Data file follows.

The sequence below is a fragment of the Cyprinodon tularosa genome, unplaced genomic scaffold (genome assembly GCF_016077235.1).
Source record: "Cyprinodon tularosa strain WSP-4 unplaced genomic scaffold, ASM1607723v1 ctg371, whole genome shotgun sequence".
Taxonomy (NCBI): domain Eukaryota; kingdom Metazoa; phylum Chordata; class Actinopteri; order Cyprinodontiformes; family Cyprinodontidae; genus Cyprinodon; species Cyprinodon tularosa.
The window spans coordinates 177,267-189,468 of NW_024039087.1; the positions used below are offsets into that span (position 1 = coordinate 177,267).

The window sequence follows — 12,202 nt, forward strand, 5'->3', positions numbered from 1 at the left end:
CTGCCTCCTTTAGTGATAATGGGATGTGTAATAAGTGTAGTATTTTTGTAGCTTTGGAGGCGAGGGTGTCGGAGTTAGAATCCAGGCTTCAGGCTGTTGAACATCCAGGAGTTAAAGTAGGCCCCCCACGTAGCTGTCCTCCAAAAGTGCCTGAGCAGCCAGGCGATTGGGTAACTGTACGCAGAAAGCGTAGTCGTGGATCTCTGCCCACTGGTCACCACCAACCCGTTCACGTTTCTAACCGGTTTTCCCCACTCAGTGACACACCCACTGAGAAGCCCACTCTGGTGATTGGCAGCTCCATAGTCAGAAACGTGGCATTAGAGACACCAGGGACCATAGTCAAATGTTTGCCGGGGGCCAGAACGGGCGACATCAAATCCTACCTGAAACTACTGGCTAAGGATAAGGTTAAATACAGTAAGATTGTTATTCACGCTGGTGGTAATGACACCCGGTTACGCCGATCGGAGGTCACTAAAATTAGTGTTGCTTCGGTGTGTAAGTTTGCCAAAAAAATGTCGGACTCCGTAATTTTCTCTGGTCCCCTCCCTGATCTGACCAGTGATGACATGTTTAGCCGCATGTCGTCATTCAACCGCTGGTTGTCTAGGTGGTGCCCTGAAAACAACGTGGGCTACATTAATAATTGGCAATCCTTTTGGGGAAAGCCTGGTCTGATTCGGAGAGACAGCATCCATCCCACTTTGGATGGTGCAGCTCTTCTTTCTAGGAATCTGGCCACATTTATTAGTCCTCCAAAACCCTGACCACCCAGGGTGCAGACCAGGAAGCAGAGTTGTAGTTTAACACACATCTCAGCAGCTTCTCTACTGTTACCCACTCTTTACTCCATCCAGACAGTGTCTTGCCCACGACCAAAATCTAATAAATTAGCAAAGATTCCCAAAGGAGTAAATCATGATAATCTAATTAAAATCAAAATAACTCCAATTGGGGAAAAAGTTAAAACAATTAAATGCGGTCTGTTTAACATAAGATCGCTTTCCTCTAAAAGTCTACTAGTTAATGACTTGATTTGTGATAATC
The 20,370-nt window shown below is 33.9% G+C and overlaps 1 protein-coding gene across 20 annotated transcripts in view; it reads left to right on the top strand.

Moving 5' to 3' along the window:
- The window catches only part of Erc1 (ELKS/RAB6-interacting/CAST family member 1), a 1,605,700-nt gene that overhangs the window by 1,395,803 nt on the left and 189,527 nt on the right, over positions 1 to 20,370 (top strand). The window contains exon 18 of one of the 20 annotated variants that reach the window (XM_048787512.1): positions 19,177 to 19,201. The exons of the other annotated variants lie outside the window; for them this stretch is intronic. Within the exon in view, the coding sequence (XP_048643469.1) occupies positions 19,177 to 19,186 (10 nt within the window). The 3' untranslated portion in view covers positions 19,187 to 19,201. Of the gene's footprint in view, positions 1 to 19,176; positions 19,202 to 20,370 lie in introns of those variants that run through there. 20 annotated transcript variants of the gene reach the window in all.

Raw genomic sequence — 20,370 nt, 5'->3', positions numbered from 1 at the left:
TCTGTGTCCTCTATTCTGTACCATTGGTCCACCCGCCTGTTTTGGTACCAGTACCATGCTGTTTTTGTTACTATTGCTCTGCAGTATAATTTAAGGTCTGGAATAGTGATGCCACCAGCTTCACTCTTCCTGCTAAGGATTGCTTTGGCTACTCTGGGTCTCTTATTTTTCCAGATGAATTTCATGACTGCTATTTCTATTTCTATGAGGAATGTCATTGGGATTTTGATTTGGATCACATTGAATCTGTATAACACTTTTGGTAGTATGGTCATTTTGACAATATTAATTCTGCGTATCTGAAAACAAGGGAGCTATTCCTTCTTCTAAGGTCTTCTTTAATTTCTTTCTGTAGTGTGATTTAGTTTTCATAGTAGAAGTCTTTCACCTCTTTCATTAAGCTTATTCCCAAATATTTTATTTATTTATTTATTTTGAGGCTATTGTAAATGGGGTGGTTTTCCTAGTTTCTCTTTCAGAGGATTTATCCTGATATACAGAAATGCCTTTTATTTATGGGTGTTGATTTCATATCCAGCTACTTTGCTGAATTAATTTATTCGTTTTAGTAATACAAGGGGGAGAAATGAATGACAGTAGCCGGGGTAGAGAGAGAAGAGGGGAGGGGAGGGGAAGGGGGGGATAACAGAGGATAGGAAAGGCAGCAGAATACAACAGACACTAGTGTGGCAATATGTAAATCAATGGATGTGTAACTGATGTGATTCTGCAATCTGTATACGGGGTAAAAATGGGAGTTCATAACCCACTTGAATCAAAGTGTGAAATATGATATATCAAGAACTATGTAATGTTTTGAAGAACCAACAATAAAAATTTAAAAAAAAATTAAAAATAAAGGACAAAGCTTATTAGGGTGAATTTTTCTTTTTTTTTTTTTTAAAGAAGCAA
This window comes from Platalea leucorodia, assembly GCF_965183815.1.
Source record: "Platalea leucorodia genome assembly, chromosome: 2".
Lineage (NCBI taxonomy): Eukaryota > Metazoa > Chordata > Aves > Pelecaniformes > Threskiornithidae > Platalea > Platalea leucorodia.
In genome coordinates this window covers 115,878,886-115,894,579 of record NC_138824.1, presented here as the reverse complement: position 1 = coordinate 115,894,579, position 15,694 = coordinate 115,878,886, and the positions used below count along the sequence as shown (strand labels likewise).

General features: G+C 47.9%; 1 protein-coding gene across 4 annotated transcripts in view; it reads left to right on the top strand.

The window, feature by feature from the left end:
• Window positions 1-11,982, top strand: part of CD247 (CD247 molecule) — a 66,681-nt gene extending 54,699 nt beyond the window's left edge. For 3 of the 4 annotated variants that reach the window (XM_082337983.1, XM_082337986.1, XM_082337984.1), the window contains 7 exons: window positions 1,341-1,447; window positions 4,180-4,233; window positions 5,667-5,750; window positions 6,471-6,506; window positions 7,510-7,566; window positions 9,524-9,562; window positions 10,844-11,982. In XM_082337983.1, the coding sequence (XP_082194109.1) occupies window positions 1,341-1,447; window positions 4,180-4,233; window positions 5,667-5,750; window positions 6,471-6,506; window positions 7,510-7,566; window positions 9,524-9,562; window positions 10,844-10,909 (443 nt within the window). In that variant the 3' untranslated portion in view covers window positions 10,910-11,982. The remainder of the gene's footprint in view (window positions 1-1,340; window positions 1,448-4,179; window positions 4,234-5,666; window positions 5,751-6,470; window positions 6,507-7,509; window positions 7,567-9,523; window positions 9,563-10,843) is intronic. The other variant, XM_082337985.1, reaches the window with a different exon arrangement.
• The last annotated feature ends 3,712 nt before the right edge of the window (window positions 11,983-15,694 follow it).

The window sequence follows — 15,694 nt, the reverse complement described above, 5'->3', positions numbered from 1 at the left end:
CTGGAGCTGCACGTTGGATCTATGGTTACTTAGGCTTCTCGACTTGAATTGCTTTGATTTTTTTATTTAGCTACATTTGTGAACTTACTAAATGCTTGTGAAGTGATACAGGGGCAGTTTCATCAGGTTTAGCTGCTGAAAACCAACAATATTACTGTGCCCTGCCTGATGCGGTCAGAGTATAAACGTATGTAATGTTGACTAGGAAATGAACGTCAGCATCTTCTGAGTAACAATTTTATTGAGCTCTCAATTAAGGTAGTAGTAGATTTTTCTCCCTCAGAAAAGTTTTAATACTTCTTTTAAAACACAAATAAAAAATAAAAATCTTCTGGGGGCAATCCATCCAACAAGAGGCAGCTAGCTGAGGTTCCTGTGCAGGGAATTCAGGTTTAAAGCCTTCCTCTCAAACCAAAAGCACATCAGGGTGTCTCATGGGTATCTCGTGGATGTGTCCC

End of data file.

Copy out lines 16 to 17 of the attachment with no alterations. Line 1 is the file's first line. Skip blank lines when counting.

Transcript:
General features: G+C 47.9%; 1 protein-coding gene across 4 annotated transcripts in view; it reads left to right on the top strand.

The window, feature by feature from the left end: